Global warming is accelerating at a much faster rate than predicted by the IPCC, according to a new compendium of scientific research
In 2007, the Nobel Prize winning Intergovernmental Panel on Climate Change (IPCC) released their Fourth Assessment Report – a study of global warming that involved nearly 4,000 scientists from more than 150 countries.
However, the science of climate change has moved on in the year since this respected report was published. Climate change: faster, stronger, sooner [PDF: 1.65 MB], published this month by WWF, amalgamates this new scientific data and reveals that global warming is accelerating beyond the IPCC’s forecasts.
“Global carbon dioxide (CO2) emissions released as a consequence of human activity have been accelerating, with their growth rate increasing from 1.1% per year between 1990 and 1999, to more than 3% per year between 2000 and 2004. The actual emissions growth rate since 2000 was greater than any of the scenarios used by the IPCC in either the Third or Fourth Assessment Reports.”
The report has received the support of climate change experts including Professor Jean-Pascal van Ypersele, Professor of Climatology and Environmental Sciences at the Université catholique de Louvain, Belgium, and newly elected Vice Chair of the IPCC, who said: “It is clear that climate change is already having a greater impact than most scientists had anticipated, so it’s vital that international mitigation and adaptation responses become swifter and more ambitious. The last IPCC report has shown that the reasons for concern are now stronger, and this should lead the EU to plead for a lower temperature target than the 2°C they adopted in 1996. But even with a 2°C target, the IPCC says that emission reductions between 25 and 40% compared to 1990 are needed by 2020 from developed countries. Reductions by 20% are therefore insufficient.”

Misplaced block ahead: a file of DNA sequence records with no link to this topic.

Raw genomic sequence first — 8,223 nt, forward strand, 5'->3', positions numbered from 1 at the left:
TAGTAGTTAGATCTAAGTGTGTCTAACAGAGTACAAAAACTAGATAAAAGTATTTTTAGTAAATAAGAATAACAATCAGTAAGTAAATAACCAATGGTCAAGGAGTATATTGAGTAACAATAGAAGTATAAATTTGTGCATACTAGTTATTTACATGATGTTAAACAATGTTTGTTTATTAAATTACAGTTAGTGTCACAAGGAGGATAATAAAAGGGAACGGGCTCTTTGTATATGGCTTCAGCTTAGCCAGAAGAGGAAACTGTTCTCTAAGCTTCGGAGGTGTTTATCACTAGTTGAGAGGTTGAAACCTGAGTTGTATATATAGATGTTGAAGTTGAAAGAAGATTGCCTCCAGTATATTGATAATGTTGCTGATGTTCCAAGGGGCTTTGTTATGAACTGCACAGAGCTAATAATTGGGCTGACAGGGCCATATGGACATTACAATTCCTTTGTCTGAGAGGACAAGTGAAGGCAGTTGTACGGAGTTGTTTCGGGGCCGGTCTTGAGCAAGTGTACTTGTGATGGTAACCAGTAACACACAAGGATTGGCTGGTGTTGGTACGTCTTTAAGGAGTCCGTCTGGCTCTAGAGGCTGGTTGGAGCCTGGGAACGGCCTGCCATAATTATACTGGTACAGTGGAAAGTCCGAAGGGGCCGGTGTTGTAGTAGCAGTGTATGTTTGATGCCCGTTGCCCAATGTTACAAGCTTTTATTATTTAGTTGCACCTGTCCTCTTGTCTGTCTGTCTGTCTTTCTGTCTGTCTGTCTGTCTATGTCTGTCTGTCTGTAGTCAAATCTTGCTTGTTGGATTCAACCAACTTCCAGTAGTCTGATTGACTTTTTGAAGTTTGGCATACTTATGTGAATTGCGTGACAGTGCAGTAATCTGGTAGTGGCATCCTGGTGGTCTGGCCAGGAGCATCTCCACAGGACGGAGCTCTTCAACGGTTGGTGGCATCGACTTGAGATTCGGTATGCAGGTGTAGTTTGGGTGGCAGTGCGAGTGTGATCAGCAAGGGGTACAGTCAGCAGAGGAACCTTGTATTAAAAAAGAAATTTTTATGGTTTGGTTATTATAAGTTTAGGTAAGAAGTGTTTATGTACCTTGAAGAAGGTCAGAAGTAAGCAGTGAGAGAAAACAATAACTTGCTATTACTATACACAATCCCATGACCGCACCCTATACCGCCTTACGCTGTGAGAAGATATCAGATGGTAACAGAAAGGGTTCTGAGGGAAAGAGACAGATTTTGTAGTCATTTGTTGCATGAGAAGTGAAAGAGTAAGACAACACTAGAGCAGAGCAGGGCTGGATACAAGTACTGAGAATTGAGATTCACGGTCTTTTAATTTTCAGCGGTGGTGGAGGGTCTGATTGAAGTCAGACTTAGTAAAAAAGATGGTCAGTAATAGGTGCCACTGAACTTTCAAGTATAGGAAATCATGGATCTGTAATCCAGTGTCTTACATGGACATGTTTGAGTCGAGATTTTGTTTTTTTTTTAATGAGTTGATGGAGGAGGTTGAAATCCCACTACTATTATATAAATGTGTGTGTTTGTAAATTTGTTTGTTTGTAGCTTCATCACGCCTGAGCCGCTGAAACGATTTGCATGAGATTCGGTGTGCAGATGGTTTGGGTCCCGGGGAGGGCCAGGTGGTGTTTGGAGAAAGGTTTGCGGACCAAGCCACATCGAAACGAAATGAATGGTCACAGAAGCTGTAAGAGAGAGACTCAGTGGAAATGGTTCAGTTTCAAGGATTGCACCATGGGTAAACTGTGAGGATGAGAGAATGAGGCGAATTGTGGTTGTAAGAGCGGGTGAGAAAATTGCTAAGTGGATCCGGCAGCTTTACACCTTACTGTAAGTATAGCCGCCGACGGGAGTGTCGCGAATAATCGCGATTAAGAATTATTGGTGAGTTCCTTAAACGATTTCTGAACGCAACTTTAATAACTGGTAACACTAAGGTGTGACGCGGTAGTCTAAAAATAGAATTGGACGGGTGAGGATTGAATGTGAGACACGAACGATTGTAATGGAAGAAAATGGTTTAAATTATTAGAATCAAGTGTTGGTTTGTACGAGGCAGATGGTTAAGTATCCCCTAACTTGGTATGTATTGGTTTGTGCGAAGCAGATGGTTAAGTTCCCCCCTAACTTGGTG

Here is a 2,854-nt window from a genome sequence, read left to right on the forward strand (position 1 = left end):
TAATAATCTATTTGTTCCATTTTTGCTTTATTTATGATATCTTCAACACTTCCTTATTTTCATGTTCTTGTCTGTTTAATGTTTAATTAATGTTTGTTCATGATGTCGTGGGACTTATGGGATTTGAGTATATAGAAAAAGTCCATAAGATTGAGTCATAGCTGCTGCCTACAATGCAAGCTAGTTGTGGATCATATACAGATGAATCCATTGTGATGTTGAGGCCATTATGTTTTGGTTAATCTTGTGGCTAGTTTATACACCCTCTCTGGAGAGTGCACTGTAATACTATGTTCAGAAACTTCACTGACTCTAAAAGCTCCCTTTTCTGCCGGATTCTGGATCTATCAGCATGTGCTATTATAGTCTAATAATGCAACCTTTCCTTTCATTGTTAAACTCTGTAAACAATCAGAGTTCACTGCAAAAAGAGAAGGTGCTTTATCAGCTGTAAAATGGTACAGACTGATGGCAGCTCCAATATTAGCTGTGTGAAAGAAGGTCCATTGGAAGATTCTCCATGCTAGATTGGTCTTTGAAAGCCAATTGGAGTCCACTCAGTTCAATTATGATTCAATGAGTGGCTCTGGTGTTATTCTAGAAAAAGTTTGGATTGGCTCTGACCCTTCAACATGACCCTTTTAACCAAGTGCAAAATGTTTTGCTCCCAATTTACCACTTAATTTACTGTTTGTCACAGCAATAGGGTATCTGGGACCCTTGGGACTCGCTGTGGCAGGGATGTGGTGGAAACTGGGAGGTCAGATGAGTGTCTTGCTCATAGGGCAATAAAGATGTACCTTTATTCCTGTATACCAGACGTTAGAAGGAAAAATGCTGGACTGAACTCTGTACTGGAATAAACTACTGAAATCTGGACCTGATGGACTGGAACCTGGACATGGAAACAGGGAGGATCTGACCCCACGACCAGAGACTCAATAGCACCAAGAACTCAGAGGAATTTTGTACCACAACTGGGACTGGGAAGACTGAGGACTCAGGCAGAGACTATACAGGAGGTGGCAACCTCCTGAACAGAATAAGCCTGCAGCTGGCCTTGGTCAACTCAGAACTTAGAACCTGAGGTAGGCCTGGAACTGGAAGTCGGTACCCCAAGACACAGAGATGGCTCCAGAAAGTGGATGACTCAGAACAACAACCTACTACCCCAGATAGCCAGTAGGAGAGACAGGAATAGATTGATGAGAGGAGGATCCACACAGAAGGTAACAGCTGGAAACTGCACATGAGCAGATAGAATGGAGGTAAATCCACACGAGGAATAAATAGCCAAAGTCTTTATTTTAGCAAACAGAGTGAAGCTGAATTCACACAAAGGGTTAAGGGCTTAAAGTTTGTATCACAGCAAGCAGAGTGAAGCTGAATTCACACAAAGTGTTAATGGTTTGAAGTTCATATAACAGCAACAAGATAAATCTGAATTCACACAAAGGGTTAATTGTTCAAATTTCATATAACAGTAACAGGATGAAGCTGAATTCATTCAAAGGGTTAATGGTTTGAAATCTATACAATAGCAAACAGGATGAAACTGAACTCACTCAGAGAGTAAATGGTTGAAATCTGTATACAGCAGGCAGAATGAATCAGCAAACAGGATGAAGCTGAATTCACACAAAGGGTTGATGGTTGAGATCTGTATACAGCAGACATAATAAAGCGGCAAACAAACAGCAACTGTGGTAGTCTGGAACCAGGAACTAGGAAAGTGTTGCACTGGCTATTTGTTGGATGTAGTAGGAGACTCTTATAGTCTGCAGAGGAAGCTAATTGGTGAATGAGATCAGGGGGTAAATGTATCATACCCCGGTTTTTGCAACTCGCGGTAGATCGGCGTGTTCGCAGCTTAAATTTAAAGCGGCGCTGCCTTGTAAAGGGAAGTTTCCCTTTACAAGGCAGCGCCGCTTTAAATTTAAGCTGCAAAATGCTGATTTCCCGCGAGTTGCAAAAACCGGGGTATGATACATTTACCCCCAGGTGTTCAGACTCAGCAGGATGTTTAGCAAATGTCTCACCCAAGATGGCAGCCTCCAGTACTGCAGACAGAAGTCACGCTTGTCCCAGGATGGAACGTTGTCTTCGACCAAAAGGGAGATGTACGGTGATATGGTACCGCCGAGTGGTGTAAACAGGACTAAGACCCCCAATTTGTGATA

The latest science shows that the Arctic Ocean is losing sea ice up to 30 years ahead of IPCC predictions. It is now predicted that the summer sea ice could completely disappear between 2013 and 2040 – something that hasn’t occurred in more than a million years. The report says:
“There is near consensus in the Arctic scientific community that significant aspects of this hastened loss of sea ice are caused by feedback mechanisms, the effects of which had been severely underestimated in the report. For example, a reduction in sea ice has meant that ocean waters have been warmed more by the sun, making it even more difficult to form and to retain sea ice the next winter. Indeed prominent scientists are now saying that we are at – or have already passed – the tipping point for the Arctic sea ice system.”
Based on recent scientific studies, the number and intensity of extreme cyclones over the British Isles and the North Sea are projected to increase, leading to increased wind speeds and storm-related losses over Western and Central Europe. The level of ozone, an air pollutant, is projected to be similar to that in the 2003 heat-wave, with major increases over England, Belgium, Germany and France. Annual maximum rainfall is also projected to increase in most parts of Europe, with associated flood risks and economic damages.
Marine ecosystems in the North and Baltic Sea are being exposed to the warmest temperatures measured since records began, while the Mediterranean is expected to experience increases in the frequency of long-term droughts. Glaciers in the Swiss Alps will continue to decrease, with reduction of hydropower production.
At a global level, sea level rise is expected to reach more than double the IPCC’s maximum estimate of 0.59m by the end of the century, putting vast coastal areas at risk. Rising temperatures have already led to a combined reduction in global yields of wheat, maize and barley of roughly 40 million tonnes or US$5 billion (€3.2 billion) per year.
The report says the emission reductions recommended by the IPCC are insufficient.
“A re-examination of the climate impacts reported in the Fourth Assessment Report indicates that 80% cuts in global greenhouse gas emissions are needed by 2050 to keep global average temperature rise below 2°C – and to limit climate impacts to ‘acceptable’ levels. Such a cut would stabilise atmospheric greenhouse gas concentration at 400-470 parts per million carbon dioxide equivalents. However, even with an 80% emissions cut, damages will be significant, and much more substantial adaptation efforts than those currently planned will be required to avoid much of the damage.”